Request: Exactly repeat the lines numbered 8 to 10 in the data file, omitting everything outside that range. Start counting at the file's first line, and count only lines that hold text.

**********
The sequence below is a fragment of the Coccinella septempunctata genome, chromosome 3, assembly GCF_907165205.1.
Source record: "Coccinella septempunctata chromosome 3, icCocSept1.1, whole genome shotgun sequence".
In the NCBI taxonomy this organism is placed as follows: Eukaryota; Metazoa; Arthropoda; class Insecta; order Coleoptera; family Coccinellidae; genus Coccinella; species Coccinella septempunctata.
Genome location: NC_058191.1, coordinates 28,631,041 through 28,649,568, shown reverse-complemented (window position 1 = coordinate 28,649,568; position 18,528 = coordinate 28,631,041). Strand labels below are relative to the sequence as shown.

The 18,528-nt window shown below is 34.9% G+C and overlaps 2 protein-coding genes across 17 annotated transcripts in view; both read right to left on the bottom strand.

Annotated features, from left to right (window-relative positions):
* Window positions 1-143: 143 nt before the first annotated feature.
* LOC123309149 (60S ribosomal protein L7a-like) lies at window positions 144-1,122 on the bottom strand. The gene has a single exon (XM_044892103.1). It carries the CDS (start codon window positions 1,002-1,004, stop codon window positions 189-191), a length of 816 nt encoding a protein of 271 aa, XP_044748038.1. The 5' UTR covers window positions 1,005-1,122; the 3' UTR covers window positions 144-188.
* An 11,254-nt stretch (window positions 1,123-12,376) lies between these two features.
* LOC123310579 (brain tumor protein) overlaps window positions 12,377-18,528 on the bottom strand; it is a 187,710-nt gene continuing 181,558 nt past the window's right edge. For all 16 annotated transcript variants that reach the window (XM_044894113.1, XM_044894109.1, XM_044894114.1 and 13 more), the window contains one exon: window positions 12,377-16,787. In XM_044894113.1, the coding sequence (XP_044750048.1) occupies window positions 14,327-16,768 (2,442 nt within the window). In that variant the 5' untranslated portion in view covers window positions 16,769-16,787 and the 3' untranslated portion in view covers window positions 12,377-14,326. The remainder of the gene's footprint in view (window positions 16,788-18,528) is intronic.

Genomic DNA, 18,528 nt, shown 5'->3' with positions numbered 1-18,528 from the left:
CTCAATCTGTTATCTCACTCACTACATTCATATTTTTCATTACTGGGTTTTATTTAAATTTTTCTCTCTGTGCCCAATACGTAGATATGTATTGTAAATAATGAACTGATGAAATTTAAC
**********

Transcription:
* LOC123309149 (60S ribosomal protein L7a-like) lies at window positions 144-1,122 on the bottom strand. The gene has a single exon (XM_044892103.1). It carries the CDS (start codon window positions 1,002-1,004, stop codon window positions 189-191), a length of 816 nt encoding a protein of 271 aa, XP_044748038.1. The 5' UTR covers window positions 1,005-1,122; the 3' UTR covers window positions 144-188.
* An 11,254-nt stretch (window positions 1,123-12,376) lies between these two features.
* LOC123310579 (brain tumor protein) overlaps window positions 12,377-18,528 on the bottom strand; it is a 187,710-nt gene continuing 181,558 nt past the window's right edge. For all 16 annotated transcript variants that reach the window (XM_044894113.1, XM_044894109.1, XM_044894114.1 and 13 more), the window contains one exon: window positions 12,377-16,787. In XM_044894113.1, the coding sequence (XP_044750048.1) occupies window positions 14,327-16,768 (2,442 nt within the window). In that variant the 5' untranslated portion in view covers window positions 16,769-16,787 and the 3' untranslated portion in view covers window positions 12,377-14,326. The remainder of the gene's footprint in view (window positions 16,788-18,528) is intronic.